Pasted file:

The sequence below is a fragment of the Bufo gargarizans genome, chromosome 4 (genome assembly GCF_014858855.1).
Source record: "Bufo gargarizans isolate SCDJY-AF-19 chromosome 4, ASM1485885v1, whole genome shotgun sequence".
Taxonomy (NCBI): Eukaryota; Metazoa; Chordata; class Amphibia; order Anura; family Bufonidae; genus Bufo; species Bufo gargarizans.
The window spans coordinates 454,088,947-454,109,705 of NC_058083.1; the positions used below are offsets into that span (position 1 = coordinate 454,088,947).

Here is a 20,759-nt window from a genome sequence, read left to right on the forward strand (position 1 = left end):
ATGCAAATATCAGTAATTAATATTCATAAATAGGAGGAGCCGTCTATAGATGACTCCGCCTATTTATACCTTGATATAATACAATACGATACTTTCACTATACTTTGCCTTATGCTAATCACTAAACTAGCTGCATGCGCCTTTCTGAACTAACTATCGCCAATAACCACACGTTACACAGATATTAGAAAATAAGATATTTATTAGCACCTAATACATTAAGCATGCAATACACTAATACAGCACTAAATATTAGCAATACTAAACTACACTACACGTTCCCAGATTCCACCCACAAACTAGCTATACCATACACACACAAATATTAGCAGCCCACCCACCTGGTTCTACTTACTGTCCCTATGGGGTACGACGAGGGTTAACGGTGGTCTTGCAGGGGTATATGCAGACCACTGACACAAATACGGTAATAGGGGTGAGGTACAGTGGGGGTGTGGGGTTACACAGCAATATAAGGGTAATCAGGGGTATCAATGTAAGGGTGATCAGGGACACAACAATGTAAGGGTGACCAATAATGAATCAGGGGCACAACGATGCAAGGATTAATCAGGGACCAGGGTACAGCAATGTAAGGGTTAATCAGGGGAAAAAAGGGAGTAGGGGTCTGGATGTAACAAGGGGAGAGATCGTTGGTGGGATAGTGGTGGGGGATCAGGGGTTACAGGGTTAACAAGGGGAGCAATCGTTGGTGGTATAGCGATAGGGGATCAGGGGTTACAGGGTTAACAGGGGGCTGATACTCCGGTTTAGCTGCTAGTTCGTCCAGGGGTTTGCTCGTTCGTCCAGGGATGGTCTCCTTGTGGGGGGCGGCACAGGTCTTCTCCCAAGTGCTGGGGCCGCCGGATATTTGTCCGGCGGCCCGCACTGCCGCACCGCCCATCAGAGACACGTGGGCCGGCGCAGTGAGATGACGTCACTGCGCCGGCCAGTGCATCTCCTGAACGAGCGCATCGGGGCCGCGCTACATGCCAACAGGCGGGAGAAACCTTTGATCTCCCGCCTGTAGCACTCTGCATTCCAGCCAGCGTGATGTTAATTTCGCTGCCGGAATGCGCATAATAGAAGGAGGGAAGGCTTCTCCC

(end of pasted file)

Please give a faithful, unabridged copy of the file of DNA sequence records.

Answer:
The sequence below is a fragment of the Bufo gargarizans genome, chromosome 4 (genome assembly GCF_014858855.1).
Source record: "Bufo gargarizans isolate SCDJY-AF-19 chromosome 4, ASM1485885v1, whole genome shotgun sequence".
Taxonomy (NCBI): Eukaryota; Metazoa; Chordata; class Amphibia; order Anura; family Bufonidae; genus Bufo; species Bufo gargarizans.
The window spans coordinates 454,088,947-454,109,705 of NC_058083.1; the positions used below are offsets into that span (position 1 = coordinate 454,088,947).

Here is a 20,759-nt window from a genome sequence, read left to right on the forward strand (position 1 = left end):
ATGCAAATATCAGTAATTAATATTCATAAATAGGAGGAGCCGTCTATAGATGACTCCGCCTATTTATACCTTGATATAATACAATACGATACTTTCACTATACTTTGCCTTATGCTAATCACTAAACTAGCTGCATGCGCCTTTCTGAACTAACTATCGCCAATAACCACACGTTACACAGATATTAGAAAATAAGATATTTATTAGCACCTAATACATTAAGCATGCAATACACTAATACAGCACTAAATATTAGCAATACTAAACTACACTACACGTTCCCAGATTCCACCCACAAACTAGCTATACCATACACACACAAATATTAGCAGCCCACCCACCTGGTTCTACTTACTGTCCCTATGGGGTACGACGAGGGTTAACGGTGGTCTTGCAGGGGTATATGCAGACCACTGACACAAATACGGTAATAGGGGTGAGGTACAGTGGGGGTGTGGGGTTACACAGCAATATAAGGGTAATCAGGGGTATCAATGTAAGGGTGATCAGGGACACAACAATGTAAGGGTGACCAATAATGAATCAGGGGCACAACGATGCAAGGATTAATCAGGGACCAGGGTACAGCAATGTAAGGGTTAATCAGGGGAAAAAAGGGAGTAGGGGTCTGGATGTAACAAGGGGAGAGATCGTTGGTGGGATAGTGGTGGGGGATCAGGGGTTACAGGGTTAACAAGGGGAGCAATCGTTGGTGGTATAGCGATAGGGGATCAGGGGTTACAGGGTTAACAGGGGGCTGATACTCCGGTTTAGCTGCTAGTTCGTCCAGGGGTTTGCTCGTTCGTCCAGGGATGGTCTCCTTGTGGGGGGCGGCACAGGTCTTCTCCCAAGTGCTGGGGCCGCCGGATATTTGTCCGGCGGCCCGCACTGCCGCACCGCCCATCAGAGACACGTGGGCCGGCGCAGTGAGATGACGTCACTGCGCCGGCCAGTGCATCTCCTGAACGAGCGCATCGGGGCCGCGCTACATGCCAACAGGCGGGAGAAACCTTTGATCTCCCGCCTGTAGCACTCTGCATTCCAGCCAGCGTGATGTTAATTTCGCTGCCGGAATGCGCATAATAGAAGGAGGGAAGGCTTCTCCC